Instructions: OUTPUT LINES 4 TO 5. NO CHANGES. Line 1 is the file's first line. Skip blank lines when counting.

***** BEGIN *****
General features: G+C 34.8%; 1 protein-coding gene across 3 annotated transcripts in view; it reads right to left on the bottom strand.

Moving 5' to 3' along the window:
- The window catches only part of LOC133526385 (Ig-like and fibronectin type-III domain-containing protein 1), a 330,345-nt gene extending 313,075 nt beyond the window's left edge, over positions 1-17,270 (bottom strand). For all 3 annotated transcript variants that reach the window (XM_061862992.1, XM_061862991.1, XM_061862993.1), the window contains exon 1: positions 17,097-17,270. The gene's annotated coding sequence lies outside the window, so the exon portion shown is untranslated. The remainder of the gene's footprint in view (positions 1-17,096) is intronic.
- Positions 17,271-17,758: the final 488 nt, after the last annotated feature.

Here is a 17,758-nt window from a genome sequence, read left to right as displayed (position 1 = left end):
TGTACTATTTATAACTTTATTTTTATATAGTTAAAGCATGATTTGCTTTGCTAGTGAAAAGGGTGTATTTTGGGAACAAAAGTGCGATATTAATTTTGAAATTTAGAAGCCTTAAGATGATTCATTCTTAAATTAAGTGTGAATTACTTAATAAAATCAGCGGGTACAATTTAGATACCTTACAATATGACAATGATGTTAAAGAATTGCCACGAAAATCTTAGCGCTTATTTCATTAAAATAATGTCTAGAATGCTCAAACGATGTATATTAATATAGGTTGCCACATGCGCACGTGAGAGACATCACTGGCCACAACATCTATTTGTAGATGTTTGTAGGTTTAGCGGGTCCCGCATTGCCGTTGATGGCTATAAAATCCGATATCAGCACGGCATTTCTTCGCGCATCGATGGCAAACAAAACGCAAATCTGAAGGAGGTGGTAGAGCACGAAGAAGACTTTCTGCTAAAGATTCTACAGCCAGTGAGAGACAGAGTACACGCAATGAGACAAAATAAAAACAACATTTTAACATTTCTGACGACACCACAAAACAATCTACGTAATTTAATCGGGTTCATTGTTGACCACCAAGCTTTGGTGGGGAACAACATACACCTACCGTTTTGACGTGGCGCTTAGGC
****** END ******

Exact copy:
- Positions 17,271-17,758: the final 488 nt, after the last annotated feature.

Here is a 17,758-nt window from a genome sequence, read left to right as displayed (position 1 = left end):